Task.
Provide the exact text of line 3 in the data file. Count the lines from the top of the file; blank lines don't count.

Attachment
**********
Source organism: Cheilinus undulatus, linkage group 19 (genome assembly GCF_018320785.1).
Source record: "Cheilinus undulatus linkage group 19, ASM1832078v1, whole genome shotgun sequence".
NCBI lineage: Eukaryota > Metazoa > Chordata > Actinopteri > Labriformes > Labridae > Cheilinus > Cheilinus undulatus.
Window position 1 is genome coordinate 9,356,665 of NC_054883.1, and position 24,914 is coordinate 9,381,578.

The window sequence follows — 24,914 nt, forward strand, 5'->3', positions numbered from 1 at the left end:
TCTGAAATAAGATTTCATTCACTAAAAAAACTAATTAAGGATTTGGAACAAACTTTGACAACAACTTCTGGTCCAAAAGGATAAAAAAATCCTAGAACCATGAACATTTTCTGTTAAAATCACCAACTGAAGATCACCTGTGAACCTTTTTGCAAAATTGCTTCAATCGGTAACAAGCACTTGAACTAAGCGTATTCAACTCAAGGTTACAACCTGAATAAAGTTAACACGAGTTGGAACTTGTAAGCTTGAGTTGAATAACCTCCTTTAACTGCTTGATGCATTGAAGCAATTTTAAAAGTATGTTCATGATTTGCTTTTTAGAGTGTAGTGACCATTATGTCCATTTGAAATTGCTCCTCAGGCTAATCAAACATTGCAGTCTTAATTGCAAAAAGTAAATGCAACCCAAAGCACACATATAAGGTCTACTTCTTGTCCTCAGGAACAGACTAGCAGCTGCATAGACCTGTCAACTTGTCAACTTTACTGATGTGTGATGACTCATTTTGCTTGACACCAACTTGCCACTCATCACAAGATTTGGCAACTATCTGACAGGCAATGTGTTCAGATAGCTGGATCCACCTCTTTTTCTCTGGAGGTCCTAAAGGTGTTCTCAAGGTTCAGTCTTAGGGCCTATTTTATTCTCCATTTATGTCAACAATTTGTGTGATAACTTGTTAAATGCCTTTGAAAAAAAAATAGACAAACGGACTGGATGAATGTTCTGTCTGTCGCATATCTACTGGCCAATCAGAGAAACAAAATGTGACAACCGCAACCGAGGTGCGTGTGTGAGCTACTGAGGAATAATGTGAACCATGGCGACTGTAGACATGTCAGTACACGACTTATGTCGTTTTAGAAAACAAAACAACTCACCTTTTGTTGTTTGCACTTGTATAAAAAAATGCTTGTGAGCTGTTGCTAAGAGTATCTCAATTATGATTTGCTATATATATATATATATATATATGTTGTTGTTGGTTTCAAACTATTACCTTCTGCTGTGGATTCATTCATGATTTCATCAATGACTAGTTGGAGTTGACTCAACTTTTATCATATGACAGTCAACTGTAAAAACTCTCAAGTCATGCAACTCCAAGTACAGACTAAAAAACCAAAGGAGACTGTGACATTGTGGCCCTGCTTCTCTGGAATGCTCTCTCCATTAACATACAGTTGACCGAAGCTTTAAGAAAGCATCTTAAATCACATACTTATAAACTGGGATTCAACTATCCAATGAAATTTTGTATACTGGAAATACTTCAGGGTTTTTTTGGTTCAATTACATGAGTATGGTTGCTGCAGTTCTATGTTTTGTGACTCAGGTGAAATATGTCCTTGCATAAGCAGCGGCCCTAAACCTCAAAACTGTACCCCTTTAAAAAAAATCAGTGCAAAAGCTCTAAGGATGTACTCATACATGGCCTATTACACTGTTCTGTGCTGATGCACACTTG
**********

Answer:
NCBI lineage: Eukaryota > Metazoa > Chordata > Actinopteri > Labriformes > Labridae > Cheilinus > Cheilinus undulatus.